Adults who want to pursue a second language have many options from which to choose. There are private language schools, such as ILI, which offer arrangements ranging from group classes to one-on-one tutoring sessions. There are courses at universities such as Georgetown or Johns Hopkins. The Graduate School, USDA, which provides continuing education programs open to the general public in three locations in Washington, offered 15 foreign languages this spring, including Czech and Hindi. Even community colleges are getting into the act: Howard Community College is offering its second intensive Arabic institute this summer. And for those who can't make it to class, there are computer software programs sold by companies such as Rosetta Stone, which says it has had a 70 percent compound annual growth rate since 1993.

While Spanish remains the language of choice in the Washington area, students can find instruction in almost any tongue. "You never know" what need is going to crop up in the nation's capital, says Fredrik Skoglund, director of ILI. "We have a guy here five hours a day studying Azeri," before heading to Azerbaijan for the State Department.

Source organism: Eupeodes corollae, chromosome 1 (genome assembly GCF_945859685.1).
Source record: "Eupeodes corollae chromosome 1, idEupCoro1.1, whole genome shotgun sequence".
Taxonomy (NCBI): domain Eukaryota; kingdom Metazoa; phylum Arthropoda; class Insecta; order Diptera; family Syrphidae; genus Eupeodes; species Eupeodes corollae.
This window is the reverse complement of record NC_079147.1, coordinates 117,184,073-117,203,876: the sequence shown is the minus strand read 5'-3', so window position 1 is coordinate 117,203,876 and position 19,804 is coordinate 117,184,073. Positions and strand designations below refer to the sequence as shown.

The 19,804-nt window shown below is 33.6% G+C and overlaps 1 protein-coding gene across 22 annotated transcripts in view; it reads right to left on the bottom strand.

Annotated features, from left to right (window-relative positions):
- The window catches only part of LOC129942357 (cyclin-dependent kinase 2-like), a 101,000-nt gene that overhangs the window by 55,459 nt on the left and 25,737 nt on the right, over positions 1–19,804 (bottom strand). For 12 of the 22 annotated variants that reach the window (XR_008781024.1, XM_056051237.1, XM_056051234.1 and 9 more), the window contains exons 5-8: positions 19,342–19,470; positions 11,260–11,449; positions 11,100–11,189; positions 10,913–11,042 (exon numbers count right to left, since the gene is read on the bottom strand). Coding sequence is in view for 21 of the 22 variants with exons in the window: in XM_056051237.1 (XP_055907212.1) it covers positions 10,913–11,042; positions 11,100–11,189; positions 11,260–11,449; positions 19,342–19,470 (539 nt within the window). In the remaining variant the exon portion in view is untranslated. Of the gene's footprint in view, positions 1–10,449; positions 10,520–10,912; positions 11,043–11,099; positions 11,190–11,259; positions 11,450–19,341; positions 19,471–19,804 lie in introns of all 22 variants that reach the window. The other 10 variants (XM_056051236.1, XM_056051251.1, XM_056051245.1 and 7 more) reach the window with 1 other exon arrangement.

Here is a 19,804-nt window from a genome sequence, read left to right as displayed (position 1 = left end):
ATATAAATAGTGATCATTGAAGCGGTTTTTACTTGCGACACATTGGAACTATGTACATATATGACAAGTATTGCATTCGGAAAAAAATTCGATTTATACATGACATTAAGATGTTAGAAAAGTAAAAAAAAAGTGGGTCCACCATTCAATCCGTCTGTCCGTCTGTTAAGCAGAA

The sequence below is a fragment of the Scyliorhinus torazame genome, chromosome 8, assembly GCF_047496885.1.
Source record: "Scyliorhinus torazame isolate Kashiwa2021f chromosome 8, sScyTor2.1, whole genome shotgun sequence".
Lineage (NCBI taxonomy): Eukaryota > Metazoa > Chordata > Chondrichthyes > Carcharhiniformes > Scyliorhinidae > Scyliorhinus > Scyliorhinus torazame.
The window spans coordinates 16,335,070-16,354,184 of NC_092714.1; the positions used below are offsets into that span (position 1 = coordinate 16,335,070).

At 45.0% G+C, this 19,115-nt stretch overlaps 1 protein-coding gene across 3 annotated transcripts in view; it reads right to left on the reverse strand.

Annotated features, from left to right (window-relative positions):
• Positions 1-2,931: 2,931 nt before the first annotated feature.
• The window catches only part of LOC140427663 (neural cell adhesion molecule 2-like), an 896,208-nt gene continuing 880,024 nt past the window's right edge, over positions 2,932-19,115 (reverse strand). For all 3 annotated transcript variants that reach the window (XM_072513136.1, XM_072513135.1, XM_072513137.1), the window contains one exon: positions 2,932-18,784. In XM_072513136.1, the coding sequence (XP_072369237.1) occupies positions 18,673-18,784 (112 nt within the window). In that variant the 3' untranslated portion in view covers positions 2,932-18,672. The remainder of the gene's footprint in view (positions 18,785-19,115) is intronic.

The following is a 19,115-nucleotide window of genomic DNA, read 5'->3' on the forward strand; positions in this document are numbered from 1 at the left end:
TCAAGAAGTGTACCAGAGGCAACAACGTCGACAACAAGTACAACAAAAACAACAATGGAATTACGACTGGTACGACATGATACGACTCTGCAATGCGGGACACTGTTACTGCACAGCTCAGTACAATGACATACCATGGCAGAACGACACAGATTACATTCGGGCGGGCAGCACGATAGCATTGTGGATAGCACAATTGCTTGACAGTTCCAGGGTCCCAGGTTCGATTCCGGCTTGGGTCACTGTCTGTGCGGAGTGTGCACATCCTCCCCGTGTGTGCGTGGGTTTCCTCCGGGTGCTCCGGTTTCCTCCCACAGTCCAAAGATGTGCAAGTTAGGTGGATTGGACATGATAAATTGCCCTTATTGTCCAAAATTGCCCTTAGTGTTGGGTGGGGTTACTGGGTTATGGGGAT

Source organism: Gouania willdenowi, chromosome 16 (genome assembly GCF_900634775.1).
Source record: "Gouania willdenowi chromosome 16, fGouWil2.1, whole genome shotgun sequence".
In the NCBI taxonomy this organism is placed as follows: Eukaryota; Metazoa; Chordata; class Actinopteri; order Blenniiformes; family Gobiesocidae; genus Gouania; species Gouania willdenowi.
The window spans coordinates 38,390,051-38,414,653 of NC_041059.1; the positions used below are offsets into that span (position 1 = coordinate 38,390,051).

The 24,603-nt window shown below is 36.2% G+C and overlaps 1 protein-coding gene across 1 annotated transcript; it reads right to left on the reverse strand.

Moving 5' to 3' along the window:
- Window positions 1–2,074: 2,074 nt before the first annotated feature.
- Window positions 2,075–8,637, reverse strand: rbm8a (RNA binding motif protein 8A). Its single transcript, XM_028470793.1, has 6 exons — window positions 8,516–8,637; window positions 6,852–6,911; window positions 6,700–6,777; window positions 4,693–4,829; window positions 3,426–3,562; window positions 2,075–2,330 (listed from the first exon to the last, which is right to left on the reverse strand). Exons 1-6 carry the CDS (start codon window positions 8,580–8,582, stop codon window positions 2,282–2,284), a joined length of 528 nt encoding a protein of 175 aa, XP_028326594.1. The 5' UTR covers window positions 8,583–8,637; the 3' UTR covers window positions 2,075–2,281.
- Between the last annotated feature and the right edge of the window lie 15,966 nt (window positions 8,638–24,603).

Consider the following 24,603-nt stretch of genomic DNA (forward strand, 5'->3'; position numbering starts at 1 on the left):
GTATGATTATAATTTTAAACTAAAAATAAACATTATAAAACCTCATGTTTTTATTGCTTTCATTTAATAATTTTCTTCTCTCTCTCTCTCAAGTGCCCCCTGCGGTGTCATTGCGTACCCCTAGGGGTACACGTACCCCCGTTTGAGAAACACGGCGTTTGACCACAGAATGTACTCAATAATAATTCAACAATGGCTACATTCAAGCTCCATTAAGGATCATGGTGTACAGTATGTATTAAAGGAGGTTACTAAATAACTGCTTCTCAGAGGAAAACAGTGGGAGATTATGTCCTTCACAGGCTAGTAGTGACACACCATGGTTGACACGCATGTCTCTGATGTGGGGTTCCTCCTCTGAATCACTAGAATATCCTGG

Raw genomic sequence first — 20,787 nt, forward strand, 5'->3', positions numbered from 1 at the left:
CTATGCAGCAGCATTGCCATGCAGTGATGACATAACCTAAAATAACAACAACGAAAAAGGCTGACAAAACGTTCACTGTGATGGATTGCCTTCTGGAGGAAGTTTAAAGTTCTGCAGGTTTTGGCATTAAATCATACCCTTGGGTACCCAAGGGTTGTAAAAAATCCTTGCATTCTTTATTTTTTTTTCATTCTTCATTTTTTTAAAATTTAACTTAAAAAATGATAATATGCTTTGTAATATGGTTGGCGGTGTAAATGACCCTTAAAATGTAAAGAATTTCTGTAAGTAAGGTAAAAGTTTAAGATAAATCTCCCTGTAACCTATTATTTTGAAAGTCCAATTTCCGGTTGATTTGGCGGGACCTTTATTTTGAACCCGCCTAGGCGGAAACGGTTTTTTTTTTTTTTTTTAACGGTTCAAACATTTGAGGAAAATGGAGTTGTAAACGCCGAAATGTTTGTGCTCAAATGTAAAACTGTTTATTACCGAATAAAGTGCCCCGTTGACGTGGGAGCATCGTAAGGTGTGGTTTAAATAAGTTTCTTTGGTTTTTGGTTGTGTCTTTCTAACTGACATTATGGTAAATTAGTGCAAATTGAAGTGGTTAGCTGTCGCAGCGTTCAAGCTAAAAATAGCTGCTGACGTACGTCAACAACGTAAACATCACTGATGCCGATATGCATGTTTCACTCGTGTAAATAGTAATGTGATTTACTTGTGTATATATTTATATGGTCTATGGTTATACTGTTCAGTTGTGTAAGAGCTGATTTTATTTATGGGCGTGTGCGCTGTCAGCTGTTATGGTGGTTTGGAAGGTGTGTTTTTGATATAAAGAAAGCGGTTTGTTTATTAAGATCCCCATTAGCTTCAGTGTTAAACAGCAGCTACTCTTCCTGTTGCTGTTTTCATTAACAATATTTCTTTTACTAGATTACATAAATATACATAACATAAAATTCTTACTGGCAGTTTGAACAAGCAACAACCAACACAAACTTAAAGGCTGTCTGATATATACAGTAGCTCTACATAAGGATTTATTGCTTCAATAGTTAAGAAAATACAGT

Along with perennially popular Spanish and French, Italian, Chinese, Portuguese and Arabic are all in increasing demand. "Spanish is the most requested language in our program," says Klaus Luthardt at the USDA. "Chinese is growing quickly, but not as quickly as Arabic. Arabic has grown more quickly, much more. We have doubled or more than doubled the offerings in the last two, three years." In fact, according to the 2002 MLA survey, enrollment in Arabic grew 92 percent nationwide from 1998 to 2002.

Adults who might think that it's too late to acquire a second language can take heart from recent research. According to a study by linguists Marsha Kaplan and Frederick Jackson of the Foreign Service Institute, "skilled adults learn some aspects of the foreign language better and much faster than children. They can do this because they have learned how to learn." The one area where, experts seem to think, children have the edge is in developing a native-sounding accent, according to the FSI report.

Luthardt of the USDA says he's seen "people who started later in life and learn very well." What it really takes, he says, is dedication and time. "If you're doing a language and you want to get any proficiency at all, this is not a fast process," says Luthardt. "You'll be taking a good number of courses. Think of it as a marathon run. It's not a sprint."